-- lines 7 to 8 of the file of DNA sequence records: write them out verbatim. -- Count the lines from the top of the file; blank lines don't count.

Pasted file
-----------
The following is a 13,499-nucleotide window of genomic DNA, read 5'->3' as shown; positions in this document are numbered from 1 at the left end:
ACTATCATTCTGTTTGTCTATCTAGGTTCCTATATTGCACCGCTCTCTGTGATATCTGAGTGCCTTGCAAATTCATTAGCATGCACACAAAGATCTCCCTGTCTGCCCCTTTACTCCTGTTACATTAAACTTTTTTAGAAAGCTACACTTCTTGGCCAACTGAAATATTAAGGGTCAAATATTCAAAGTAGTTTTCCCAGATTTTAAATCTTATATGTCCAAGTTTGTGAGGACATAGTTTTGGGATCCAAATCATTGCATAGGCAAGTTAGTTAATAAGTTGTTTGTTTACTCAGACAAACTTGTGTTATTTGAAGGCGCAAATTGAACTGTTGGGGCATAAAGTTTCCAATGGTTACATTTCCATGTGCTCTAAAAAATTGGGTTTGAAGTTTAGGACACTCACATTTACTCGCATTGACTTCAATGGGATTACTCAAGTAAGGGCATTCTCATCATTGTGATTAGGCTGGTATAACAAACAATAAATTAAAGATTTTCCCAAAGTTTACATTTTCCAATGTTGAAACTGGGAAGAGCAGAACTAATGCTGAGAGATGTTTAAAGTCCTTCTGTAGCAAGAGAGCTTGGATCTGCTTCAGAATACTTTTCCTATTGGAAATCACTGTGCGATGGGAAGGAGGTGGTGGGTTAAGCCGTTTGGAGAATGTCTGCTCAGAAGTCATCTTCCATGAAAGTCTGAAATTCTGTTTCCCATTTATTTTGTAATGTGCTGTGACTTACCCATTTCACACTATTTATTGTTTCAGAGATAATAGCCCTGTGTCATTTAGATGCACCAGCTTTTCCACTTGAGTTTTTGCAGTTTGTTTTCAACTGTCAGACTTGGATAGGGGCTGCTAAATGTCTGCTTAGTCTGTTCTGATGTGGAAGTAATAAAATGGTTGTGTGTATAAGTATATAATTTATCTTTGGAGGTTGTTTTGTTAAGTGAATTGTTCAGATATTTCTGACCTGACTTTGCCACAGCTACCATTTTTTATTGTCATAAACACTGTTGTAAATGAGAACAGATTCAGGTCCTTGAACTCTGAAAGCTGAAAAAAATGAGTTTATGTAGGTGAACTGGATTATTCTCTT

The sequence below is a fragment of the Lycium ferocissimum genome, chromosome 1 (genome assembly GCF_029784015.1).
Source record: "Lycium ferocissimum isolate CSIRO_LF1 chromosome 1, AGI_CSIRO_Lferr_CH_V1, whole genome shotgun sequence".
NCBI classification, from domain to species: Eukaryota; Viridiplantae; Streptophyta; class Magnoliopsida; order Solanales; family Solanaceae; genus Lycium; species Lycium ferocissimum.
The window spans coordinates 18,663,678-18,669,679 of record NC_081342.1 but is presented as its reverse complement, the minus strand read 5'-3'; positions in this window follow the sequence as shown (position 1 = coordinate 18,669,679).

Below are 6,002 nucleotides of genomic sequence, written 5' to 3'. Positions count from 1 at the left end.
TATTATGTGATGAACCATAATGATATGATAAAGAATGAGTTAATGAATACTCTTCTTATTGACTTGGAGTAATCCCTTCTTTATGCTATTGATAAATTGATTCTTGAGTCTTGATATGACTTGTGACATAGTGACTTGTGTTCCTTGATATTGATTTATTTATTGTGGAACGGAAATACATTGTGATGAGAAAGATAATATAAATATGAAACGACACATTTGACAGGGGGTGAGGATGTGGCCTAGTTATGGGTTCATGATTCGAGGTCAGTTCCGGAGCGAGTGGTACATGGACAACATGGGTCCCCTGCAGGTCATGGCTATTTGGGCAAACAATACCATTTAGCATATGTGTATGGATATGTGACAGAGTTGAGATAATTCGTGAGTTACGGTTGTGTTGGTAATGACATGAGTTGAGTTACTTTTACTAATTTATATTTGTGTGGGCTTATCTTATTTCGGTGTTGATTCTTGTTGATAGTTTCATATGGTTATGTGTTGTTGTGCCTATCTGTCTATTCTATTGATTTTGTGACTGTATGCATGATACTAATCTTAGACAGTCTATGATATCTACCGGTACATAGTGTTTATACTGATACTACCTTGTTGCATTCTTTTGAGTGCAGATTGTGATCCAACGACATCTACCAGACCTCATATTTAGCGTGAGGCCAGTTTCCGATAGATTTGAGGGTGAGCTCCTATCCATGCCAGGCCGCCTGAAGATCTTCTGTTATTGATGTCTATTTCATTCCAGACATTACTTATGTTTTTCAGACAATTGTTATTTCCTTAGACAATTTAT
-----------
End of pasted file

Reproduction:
Below are 6,002 nucleotides of genomic sequence, written 5' to 3'. Positions count from 1 at the left end.
TATTATGTGATGAACCATAATGATATGATAAAGAATGAGTTAATGAATACTCTTCTTATTGACTTGGAGTAATCCCTTCTTTATGCTATTGATAAATTGATTCTTGAGTCTTGATATGACTTGTGACATAGTGACTTGTGTTCCTTGATATTGATTTATTTATTGTGGAACGGAAATACATTGTGATGAGAAAGATAATATAAATATGAAACGACACATTTGACAGGGGGTGAGGATGTGGCCTAGTTATGGGTTCATGATTCGAGGTCAGTTCCGGAGCGAGTGGTACATGGACAACATGGGTCCCCTGCAGGTCATGGCTATTTGGGCAAACAATACCATTTAGCATATGTGTATGGATATGTGACAGAGTTGAGATAATTCGTGAGTTACGGTTGTGTTGGTAATGACATGAGTTGAGTTACTTTTACTAATTTATATTTGTGTGGGCTTATCTTATTTCGGTGTTGATTCTTGTTGATAGTTTCATATGGTTATGTGTTGTTGTGCCTATCTGTCTATTCTATTGATTTTGTGACTGTATGCATGATACTAATCTTAGACAGTCTATGATATCTACCGGTACATAGTGTTTATACTGATACTACCTTGTTGCATTCTTTTGAGTGCAGATTGTGATCCAACGACATCTACCAGACCTCATATTTAGCGTGAGGCCAGTTTCCGATAGATTTGAGGGTGAGCTCCTATCCATGCCAGGCCGCCTGAAGATCTTCTGTTATTGATGTCTATTTCATTCCAGACATTACTTATGTTTTTCAGACAATTGTTATTTCCTTAGACAATTTAT